President Cyril Ramaphosa announced on Monday evening that South Africa would be moving to an adjusted level 3 lockdown as of midnight.
He addressed the nation a day after the country breached the 1 million confirmed Covid-19 cases mark.
In his so-called family meeting, Ramaphosa said there was little cause for celebration as the country prepared to enter 2021.
“Unless we act now, and unless we act decisively, the number of new infections will far exceed what we experienced in the first wave,” Ramaphosa said.
Minister of Health, Zweli Mkhize, had said on Monday that the second wave of Covid-19 infections was being driven by festive season laxness and that most of the new infections were of the new Covid-19 strain.
ALSO READ: We have to invest in behaviour change
Ramaphosa confirmed that the majority of new cases were emanating from the Eastern Cape, Gauteng, and KwaZulu-Natal, with an alarming increase in Limpopo.
“This is a time of heightened danger in the face of a rising global pandemic,” Ramaphosa said, adding that super-spreader events were to blame, including social gatherings.
“We have simply let our guard down and unfortunately, we are now paying the price,” he said noting laxness in basic protocols like wearing masks, distancing, and sanitising.
The President said the consumption of alcohol in restaurants, bars, and taverns has contributed to the spread of the virus and driven up trauma cases in hospitals.
“Our hospitals – both private and public hospitals – are already close to full capacity in a number of provinces and ICU beds are either full already or rapidly filling up,” he said, noting that Eastern Cape hospital admissions had exceeded numbers registered in the first wave of the Covid-19 pandemic.
In addition, more than 40,000 health workers have been infected with the virus themselves.
In unpacking the adjusted level 3 regulations, Ramaphsoa said the aim was to limit super-spreader events, decrease unsafe interactions between people, increase the implementation of key intervention measures, and lessen the burden on the health care system.
The new regulations include the following:
- All indoor and outdoor gatherings are prohibited for 14 days, except for funerals and some limited exceptions like restaurants, gyms, museums, and casinos for which regulations will be set out.
- Funerals may not be attended by more than 50 people, with social distancing.
- Business premises need to determine the maximum number of people allowed at any given time based on distancing guidelines.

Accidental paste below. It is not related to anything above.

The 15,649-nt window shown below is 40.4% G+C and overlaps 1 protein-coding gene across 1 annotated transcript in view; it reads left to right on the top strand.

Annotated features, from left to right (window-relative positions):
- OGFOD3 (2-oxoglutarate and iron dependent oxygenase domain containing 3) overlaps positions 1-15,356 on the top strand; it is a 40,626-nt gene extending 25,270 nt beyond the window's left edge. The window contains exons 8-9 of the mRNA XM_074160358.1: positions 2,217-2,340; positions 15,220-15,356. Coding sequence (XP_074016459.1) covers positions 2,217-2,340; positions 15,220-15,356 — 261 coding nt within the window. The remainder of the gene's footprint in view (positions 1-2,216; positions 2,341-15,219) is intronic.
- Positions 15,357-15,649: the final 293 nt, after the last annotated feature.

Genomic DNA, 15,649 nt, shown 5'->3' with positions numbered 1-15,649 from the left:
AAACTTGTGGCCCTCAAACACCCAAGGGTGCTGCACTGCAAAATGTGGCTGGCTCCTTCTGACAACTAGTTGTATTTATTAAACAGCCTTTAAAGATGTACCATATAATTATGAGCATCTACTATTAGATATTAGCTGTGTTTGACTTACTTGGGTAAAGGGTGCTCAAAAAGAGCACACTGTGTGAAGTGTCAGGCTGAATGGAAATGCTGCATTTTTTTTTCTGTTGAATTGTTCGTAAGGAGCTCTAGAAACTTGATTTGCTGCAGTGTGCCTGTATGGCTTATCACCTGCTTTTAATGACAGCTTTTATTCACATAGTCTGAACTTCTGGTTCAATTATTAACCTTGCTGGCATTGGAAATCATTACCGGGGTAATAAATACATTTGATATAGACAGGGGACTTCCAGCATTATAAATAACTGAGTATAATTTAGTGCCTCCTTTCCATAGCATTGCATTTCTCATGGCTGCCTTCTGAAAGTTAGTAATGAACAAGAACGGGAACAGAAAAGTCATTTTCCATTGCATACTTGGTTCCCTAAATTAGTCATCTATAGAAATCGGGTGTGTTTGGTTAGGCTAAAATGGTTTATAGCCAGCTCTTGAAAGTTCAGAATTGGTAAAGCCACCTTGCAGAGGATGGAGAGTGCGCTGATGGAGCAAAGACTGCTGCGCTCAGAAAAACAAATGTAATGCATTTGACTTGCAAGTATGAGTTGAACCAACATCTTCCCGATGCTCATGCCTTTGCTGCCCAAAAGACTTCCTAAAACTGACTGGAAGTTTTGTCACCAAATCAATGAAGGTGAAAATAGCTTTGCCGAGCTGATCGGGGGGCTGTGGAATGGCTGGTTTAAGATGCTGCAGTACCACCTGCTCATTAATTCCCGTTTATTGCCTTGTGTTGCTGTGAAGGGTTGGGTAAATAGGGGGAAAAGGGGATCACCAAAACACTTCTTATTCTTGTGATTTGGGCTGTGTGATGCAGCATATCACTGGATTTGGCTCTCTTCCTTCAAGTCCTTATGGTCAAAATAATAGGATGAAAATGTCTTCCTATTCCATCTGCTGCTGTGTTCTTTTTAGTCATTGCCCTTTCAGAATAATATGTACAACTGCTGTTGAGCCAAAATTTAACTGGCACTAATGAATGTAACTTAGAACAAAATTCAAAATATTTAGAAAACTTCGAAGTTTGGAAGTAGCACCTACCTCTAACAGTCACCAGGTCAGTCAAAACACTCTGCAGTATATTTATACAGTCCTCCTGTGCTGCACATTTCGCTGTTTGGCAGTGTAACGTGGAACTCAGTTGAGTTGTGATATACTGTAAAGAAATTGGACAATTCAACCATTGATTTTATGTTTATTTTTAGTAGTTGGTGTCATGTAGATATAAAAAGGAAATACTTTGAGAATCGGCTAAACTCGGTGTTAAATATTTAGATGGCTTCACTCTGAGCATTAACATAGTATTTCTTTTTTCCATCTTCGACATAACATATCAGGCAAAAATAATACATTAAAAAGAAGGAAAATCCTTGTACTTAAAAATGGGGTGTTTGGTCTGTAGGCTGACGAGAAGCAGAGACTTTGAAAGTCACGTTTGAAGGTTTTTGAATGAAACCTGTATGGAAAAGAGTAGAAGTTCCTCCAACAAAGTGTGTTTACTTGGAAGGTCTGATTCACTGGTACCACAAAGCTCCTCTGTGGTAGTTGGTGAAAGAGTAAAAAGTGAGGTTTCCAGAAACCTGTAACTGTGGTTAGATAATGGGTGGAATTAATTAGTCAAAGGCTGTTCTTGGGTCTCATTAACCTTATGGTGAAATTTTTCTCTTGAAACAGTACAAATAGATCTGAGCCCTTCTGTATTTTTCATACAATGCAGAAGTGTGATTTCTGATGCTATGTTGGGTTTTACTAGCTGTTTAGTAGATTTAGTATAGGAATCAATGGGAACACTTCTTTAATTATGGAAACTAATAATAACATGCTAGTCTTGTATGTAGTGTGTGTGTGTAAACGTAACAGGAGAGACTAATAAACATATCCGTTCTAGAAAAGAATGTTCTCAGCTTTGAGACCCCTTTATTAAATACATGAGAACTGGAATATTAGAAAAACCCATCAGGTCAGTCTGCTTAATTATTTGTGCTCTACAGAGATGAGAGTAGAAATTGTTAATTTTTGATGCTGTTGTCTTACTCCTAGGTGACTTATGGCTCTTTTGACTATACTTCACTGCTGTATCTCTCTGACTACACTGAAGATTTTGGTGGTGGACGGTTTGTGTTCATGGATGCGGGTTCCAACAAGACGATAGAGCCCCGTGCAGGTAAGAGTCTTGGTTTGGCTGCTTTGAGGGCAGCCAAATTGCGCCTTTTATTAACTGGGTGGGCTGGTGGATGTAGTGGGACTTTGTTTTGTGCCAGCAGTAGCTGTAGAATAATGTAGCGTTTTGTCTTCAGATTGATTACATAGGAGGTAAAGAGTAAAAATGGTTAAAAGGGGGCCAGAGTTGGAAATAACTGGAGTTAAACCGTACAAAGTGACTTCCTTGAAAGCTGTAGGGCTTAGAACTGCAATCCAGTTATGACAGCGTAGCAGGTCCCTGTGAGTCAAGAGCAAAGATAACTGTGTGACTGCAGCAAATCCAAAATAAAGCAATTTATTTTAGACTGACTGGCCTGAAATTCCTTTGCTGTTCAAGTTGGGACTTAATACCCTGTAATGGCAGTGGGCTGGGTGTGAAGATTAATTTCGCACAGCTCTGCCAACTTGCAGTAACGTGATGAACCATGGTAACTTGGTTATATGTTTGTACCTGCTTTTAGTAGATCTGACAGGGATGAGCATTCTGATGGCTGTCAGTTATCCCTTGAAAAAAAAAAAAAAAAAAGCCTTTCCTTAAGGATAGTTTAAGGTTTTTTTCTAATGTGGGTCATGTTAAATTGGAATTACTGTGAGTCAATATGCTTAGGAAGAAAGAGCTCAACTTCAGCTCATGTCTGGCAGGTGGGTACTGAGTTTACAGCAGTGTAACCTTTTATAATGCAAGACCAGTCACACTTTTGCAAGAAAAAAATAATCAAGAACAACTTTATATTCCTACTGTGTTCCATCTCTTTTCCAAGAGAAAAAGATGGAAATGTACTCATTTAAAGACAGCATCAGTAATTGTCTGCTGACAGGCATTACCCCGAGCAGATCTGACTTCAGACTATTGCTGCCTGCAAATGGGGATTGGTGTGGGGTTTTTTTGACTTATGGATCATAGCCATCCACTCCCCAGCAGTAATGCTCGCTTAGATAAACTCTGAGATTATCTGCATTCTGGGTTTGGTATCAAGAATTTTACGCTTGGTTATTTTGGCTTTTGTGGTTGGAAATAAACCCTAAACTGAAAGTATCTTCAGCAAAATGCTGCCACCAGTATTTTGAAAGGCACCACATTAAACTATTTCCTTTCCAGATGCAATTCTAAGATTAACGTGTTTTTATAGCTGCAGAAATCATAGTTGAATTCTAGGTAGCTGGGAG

- The curfew has been extended from 9pm until 6am, other than for essential service workers.
- Bars, restaurants, and “cultural venues” need to close at 8pm with further guidelines as to which establishments fall in this category to be provided.
- Private citizens will be held liable for not wearing a mask in public and can be arrested with a potential fine and/or prison sentence of up to six months being imposed.
Ramaphosa noted that the alcohol industry was a major job creator, but said government has to act in the interest of protecting citizens and the health care system.
“We now have to flatten the curve to protect the capacity of our health care system.” Ramaphosa said in announcing that the sale of alcohol was not to be permitted, with the distribution and transportation of alcohol also being banned.
Ramaphosa said the amended level 3 regulations will keep the economy open while strengthening measures to curb the spread of the pandemic.
The regulations are to be reviewed on 15 January 2021, based on the state of the pandemic in the country.
Ramaphosa said hotspot areas would face increased restrictions until infection numbers lower and announced four more hotspots in the Eastern Cape, six in KwaZulu-Natal, five in the Western Cape, one in North West, two in Limpopo, and four in Gauteng, including the major metros of Tshwane and Johannesburg.
All beaches, rivers, dams, lakes, public parks, and public pools in hotspot areas will be closed as of Tuesday.
National and provincial parks in other areas that can access control measures in place will remain open.
“Those living in hotpot districts are strongly advised and encouraged to minimise their travel in the district to essential travel,” Ramaphosa said, adding that travel to hotspot districts should be avoided as much as possible.
The President confirmed that the country is set to receive its first batch of Covid-19 vaccines in the second quarter of 2021.
“This virus is real,” warned Ramaphosa as he cautioned the youth to not let their guard down.
“Many of those who have been infected with the virus, or who have lost their friends of family in recent months, will tell you how much they regret not taking the precautions that have been so well advertised when they had the chance,” Ramaphosa said.
He added: “We all have plans and hopes and dreams for 2021,” noting that the most simple wish would be for health in the new year.